·         Mental Health Guidelines and Crisis Procedure developed in partnership with external partners

 

·         Mental Health tool-kit for teachers

Describe if the project ensured its sustainability

The service is growing continually and there is an increasing focus on student knowledge with a Student Voice Forum coproducing elements of the service.

We commissioned the development of a tool kit ‘recipe for success’  to share our knowledge  http://shop.niace.org.uk/recipe-for-success.html

 

A threat to the sustainability of the service is education funding cuts and benefits generally.  If students cannot afford the fees or are not entitled or have benefits problems then we cannot support them.

Resources used in the initiative

The service costs £85,000 per annum which funds two posts and on costs.

There are no volunteers.

 

The service is funded jointly by East London Foundation Trust and Hackney Council (public health) and Hackney Community College

Did the intervention reach its objectives?

In 2008 the service was externally evaluated by NIACE http://www.niace.org.uk/Key

Findings of this evaluation were:

·         "Participants identified different entry routes to the project and gave favourable comments about the support they received"

·         Learners "appreciated support and encouragement and a familiar face at college" and "college tutors and other learners were also described as helpful and supportive."

·         "Improved social functioning"

·         "As a result of the support (the learner) had received and his educational experience, he has been discharged and now has an occupational role".

·         A refugee with severe mental health problems "was able to enter the college and develop occupational skills"

·         "(The College) is phenomenal in its thinking around this project". (Head of Occupational Therapy)

·         The College is described as "an essential cornerstone of community services for mental health service users"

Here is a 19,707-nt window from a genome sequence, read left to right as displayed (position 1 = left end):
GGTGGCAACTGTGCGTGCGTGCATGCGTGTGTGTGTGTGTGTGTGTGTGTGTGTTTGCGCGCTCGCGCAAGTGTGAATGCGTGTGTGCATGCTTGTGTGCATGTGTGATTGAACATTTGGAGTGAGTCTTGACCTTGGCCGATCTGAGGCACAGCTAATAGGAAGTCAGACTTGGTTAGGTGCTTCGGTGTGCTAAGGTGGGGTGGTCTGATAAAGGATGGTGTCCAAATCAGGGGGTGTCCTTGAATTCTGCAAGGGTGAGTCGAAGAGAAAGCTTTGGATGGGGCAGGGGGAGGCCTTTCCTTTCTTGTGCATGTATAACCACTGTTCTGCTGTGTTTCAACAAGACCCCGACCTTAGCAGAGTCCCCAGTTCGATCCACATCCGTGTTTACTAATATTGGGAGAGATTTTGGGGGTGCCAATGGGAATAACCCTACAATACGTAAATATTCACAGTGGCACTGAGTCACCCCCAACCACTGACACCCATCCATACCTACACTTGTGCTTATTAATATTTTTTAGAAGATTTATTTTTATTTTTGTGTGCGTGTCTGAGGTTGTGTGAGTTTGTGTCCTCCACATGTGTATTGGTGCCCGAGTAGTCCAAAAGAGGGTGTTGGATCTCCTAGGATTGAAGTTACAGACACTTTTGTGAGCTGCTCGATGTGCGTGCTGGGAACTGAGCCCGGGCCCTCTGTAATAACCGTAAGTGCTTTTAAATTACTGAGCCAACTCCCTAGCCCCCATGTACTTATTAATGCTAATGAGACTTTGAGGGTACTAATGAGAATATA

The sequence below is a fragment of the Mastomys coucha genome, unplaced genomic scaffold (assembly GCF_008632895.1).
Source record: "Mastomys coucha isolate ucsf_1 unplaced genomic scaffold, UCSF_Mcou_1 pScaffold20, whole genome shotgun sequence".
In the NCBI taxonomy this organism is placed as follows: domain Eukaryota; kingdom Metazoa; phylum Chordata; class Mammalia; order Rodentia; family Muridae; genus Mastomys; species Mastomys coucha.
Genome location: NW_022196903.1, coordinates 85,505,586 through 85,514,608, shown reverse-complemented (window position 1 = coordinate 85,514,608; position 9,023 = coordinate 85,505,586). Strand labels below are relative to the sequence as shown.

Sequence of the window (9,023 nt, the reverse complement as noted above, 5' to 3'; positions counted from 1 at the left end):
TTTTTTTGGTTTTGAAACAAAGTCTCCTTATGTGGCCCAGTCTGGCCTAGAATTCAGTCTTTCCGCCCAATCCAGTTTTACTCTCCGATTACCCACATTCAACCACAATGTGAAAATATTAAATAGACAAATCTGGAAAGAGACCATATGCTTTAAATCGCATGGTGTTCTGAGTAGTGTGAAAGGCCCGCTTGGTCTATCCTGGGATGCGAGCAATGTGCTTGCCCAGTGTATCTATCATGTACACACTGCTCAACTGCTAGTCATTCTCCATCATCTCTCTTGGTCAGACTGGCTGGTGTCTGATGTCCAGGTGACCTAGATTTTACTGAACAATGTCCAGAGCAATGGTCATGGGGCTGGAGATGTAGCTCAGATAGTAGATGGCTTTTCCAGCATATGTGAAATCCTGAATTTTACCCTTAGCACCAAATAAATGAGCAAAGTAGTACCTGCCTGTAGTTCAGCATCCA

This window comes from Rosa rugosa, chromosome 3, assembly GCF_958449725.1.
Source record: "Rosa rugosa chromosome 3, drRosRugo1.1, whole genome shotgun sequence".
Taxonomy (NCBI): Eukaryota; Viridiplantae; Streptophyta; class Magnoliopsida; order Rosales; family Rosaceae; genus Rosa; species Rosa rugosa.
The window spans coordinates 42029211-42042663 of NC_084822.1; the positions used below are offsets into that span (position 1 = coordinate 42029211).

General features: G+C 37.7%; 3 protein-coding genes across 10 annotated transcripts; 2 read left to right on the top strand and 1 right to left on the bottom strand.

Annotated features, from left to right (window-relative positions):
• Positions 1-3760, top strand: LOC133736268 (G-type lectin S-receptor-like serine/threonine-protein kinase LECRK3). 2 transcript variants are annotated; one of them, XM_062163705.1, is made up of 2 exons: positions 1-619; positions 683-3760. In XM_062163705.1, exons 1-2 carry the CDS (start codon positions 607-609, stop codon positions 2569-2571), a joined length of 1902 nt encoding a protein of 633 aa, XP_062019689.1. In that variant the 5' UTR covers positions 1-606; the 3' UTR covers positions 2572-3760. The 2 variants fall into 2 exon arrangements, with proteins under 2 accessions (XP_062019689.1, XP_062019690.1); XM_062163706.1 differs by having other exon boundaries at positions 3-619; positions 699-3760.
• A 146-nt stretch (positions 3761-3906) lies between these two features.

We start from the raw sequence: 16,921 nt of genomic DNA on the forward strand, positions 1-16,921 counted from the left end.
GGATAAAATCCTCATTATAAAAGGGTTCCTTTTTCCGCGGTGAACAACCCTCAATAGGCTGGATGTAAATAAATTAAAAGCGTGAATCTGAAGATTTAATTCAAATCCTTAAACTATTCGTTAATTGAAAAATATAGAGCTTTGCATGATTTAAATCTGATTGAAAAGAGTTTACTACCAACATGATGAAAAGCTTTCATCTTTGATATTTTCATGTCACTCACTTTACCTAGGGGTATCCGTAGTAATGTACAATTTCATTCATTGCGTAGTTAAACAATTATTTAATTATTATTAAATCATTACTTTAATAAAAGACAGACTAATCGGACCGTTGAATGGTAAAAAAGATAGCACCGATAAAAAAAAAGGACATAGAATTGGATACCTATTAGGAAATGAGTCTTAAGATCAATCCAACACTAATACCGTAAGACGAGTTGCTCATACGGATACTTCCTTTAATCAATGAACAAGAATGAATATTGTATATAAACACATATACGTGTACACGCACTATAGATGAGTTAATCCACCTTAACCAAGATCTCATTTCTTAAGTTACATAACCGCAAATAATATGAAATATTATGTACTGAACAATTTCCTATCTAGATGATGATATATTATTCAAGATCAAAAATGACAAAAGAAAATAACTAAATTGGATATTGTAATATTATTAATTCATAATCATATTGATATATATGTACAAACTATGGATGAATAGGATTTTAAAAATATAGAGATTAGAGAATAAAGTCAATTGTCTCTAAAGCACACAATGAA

In 2008-09, 197 clients of the service undertook courses at the college:

The retention rate was 88%, against the College's retention rate of 87%.

The achievement rate was 72% against the College's achievement rate of 73%.

These figures show a great success in a group that was previously under-represented and would otherwise be at great risk of underachieving.

Achievement of goals

Learners who were clients of the service in 2009-10 were surveyed about what they wanted to achieve from the education experience, and at the end of the course, whether they met their goals:

·         45 wanted to progress to the next level; 59 actually progressed

·         110 wanted to feel more confident; 112 reported feeling more confident

·         112 wanted to learn new skills; 119 reported having learnt new skills

·         96 wanted to meet new people; 105 were pleased to have met new people

·         5 wanted to progress to voluntary work; 4 actually progressed to voluntary work

·         18 wanted to progress to work; when surveyed, 12 had already found work.

Overall:

38% over-achieved their goals

32% achieved their goals

18% partly-achieved their goals

11% didn’t achieve their goals

1% unknown.

 

The table below shows the most recent monitoring data available:

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Matrix 2013: “Supporting students to achieve their employability action plan, mental health care plan or individual learning plan (via E-Tracker) was particularly impressive across a range of services”  Matrix Report 2013

Current data on the gap between students who were supported by the Mental Health Support Services :

2013- Mental Health Students on HCC courses n = 294

Retention 87% (whole college population = 93%)

Achievement 84% (whole college population = 89%)

Success 73% (83%)

Attendance 72% (79%)